What does Chris Johnson’s fractured tibia mean for the Cardinals’ Super Bowl chances? (Fox Sports’ Jay Glazer had the scoop on that.)
Ehhh, not much. Let’s examine.
The guy is unquestionably an NFL Comeback Player of the Year candidate. Going into Week 13, Johnson is fourth in the league in both rushing attempts (196) and yards (814), and not only did he hit the unenviable, typically NFL quarantine-generating running back age of 30, but in March, he was clipped in a drive-by shooting during a time when he was unemployed.
Remember: Last season, Arizona was cruising along in the NFC before the whole season exploded when Carson Palmer simply tried to execute his patented slide up in the pocket, tearing his ACL against the Rams in early November.
Bruce Arians’ upstart team was 8-1 at that point in the season, yet finished 3-4 down the stretch and settled for a wild-card spot instead of a division title. Also remember, the team then had to start Ryan Lindley in a road playoff game. Woof.
Should Cardinals fans plunge into hair-pulling “here we go again” mode after the Johnson news?
All is good.
Look around the NFL. Injuries are ev-er-y-where. This is the start of the period when no player is totally 100 percent. Sure, Johnson—out of nowhere really—reinvigorated Arizona’s perennially bland, ineffective ground game in 2015, giving the Cardinals the most well-rounded attack they’ve had in ages. But running backs are the easiest players to replace in this league, and GM Steve Keim has done a marvelous job acquiring adequate-to-sound depth across the entire roster.
Johnson-esque speedster Andre Ellington could be sidelined for a while, as the team is waiting on test results after Ellington suffered a turf toe injury. Though without either top choice in the backfield, the long, lean and electric rookie David Johnson is going to have an opportunity to step up. Together, Ellington and Johnson have toted the rock 71 times for 386 yards (5.43 yards per carry) and added 32 catches for 377 yards (11.7 yards per grab).
The Cardinals also have RB Kerwynn Williams on the practice squad, and he had 53 carries for 246 yards (4.6 yards per rush) as a replacement last year behind a worse offensive line.
If Ellington comes back healthy—a relatively big “if,” given the nature of the injury and his recent inability to stay on the field—the two will be able to shoulder the run-game load needed to supplement Arizona’s passing attack, which by my estimation, is the finest, most-difficult-to-defend aerial offense in football.
Ok then… who can’t Arizona afford to lose?
- Carson Palmer
- Calais Campbell
- Larry Fitzgerald
- Tyrann Mathieu
- Patrick Peterson
For the past month, Palmer has been my pick for NFL MVP. Yeah, Tom Brady’s had a remarkable season. He’s standing in the pocket behind a patchwork offensive line and has seen three of his top receiving targets go down. But the complexity of Arians’ offense has been enough to give Palmer the edge going into Week 13.
While Brady has a slightly better completion percentage and QB Rating, Palmer’s average depth of target is a league-high 11.5 yards (per Pro Football Focus). Brady’s aDOT of 8.2 yards is 20th out of 37 qualifying signal-callers. For perspective, Palmer has thrown 172 passes behind the line of scrimmage and up to nine yards past the line of scrimmage this season. Brady’s thrown 287 of those short passes. That’s like three games worth of passes, per PFF.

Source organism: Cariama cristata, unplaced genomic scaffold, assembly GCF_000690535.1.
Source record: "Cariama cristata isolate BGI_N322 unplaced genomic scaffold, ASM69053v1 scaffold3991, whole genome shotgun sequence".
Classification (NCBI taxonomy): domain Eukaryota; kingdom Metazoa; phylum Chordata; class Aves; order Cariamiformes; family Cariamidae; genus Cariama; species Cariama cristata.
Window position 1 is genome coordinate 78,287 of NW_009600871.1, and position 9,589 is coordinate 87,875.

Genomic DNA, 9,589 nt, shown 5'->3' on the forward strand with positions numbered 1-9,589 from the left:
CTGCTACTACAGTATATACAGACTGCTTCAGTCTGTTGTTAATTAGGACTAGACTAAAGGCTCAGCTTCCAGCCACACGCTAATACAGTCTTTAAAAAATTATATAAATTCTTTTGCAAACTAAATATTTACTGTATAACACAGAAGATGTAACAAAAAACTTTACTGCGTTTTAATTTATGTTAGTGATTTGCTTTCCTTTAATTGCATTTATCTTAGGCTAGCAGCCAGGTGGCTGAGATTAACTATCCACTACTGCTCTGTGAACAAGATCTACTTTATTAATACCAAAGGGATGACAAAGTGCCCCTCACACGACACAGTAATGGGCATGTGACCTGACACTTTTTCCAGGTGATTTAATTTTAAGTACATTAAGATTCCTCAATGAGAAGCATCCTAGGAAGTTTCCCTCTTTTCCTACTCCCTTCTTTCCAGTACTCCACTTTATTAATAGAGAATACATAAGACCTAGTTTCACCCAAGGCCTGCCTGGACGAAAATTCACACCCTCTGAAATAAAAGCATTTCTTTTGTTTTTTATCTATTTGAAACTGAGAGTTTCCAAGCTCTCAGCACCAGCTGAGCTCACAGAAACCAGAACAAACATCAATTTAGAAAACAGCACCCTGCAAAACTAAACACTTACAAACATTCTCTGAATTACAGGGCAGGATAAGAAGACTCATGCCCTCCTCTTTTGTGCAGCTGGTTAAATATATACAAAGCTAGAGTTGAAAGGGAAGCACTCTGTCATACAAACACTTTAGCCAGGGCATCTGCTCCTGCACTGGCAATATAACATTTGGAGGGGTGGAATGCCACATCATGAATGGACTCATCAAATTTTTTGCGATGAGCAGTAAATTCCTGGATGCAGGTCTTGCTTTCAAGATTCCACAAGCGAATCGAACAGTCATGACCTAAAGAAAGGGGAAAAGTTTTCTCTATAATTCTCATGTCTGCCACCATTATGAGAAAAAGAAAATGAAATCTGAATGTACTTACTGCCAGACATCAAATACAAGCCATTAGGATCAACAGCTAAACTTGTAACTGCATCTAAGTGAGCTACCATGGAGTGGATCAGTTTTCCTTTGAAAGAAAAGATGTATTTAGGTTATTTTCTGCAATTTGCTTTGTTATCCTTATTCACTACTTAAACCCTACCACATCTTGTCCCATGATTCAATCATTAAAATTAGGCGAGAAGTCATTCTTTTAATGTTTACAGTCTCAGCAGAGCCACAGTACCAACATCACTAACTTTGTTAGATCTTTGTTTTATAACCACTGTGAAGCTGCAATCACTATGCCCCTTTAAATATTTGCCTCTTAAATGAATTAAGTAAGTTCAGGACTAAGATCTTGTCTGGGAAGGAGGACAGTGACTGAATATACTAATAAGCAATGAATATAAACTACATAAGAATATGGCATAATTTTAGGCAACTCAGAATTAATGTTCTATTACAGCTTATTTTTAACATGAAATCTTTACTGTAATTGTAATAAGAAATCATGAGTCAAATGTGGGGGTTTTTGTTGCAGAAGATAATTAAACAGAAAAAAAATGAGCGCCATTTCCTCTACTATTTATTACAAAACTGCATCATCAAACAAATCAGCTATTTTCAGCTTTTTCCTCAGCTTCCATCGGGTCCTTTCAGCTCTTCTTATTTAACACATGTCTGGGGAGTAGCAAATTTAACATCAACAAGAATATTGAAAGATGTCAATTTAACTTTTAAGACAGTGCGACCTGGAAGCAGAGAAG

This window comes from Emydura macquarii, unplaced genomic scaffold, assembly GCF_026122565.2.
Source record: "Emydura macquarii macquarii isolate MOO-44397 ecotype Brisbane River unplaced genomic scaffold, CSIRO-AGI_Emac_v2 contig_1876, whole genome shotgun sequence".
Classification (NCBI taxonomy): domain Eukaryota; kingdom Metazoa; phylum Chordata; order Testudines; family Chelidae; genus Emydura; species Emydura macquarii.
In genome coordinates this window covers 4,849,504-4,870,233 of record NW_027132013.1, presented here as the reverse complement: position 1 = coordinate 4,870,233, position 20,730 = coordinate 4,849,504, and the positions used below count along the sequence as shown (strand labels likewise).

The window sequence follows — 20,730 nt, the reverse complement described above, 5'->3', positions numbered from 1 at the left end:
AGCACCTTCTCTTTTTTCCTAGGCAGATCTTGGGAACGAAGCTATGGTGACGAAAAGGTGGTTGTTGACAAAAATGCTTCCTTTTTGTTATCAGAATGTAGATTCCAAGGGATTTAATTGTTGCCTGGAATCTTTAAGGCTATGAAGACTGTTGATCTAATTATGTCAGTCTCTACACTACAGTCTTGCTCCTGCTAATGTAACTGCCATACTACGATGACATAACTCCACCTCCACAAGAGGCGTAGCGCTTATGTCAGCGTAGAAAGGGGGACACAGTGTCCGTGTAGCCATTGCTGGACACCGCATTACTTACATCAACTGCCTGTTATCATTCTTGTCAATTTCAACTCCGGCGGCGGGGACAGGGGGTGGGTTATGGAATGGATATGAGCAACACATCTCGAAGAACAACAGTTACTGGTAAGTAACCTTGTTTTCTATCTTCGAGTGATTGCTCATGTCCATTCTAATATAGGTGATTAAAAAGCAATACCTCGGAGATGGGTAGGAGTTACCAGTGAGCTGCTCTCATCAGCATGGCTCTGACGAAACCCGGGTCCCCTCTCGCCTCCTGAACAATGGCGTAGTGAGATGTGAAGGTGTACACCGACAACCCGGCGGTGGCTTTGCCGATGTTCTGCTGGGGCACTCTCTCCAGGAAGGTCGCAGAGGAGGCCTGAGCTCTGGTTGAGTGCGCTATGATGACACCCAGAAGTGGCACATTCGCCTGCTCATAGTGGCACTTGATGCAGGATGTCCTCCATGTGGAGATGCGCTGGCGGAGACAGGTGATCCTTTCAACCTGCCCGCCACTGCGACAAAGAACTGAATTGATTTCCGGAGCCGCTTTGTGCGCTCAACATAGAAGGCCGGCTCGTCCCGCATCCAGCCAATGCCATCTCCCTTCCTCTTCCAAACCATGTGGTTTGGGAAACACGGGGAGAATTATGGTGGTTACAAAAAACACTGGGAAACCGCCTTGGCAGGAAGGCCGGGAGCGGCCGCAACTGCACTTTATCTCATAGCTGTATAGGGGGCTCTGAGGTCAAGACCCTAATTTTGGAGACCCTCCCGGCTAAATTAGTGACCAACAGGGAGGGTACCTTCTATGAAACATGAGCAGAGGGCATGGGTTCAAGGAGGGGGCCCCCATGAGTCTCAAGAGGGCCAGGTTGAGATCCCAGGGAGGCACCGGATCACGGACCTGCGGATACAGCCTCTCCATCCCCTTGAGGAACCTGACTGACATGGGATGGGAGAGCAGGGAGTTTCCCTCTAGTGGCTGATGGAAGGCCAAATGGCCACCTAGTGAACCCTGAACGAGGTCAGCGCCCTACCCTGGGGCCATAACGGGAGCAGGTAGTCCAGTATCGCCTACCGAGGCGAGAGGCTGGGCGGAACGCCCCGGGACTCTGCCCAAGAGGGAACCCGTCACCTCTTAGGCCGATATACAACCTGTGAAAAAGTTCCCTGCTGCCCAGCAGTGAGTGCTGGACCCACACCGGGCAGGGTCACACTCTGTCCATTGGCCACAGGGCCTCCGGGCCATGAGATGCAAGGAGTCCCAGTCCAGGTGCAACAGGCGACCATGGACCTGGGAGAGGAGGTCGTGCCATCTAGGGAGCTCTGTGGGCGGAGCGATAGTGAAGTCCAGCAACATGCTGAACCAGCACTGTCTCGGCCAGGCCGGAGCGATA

There is nothing Brady can do besides run his offense, and Cam Newton has been amazing for the undefeated Carolina Panthers, but Palmer has routinely been asked to make more challenging throws down the field and he’s excelled in doing so.
As for Calais Campbell… well, he’s still in the top five of the most underrated defenders in the NFL. Yeah, even at age 29. He’s the defensive line anchor and the main reason Arizona is fourth in the NFL against the run. They can’t lose him.
Then there’s Mr. Fitzgerald. The consummate alpha wideout. Palmer has a 118.3 rating when throwing in his direction this season and he’s scored seven touchdowns. His size, strong hands—two drops on 85 catchable targets, per PFF—and blocking ability make him easily one of the most valuable receivers in the game today.
On Mathieu… he’s making a strong case as the most versatile back-seven player in the league. The former LSU stud has 63 tackles, four interceptions, one touchdown, a forced fumble and a sack. He plays free safety, strong safety and all the linebacker spots. The guy is literally all over the field.
And finally, Mr. Peterson. The cornerback may have come into this season slllliiiightly overrated; however, he’s allowed just 19 catches all year and a pedestrian 53.9 QB Rating. He typically shadows the opponent’s No. 1 receiver. Being able to essentially eliminate that weapon each game is vital.
So, fret not, Cardinals fans. While Chris Johnson, by one definition, has “gone down,” this season has shown us that the Seahawks and their Legion of Boom are “down,” and the Packers and Aaron Rodgers’ astonishing offense are “down.” (I mean, who saw the Seahawks sitting at 16th in yards per attempt allowed or the Packers at 24th in yards per attempt on offense? Not me. No way.)
Just gear up to be as loud as possible during that Dec. 10 game against the Minnesota Vikings that will probably have major implications on which club gets a bye into the second round of the playoffs.
Fortunately for Arizona, that clash with the Vikings, and the Dec. 23 contest with the Packers, are at home. As long as Palmer, Campbell, Fitzgerald, Mathieu and/or Peterson don’t go down, the Cardinals will be legitimate Super Bowl contenders and the definition of “a team no one wants to play” in the postseason.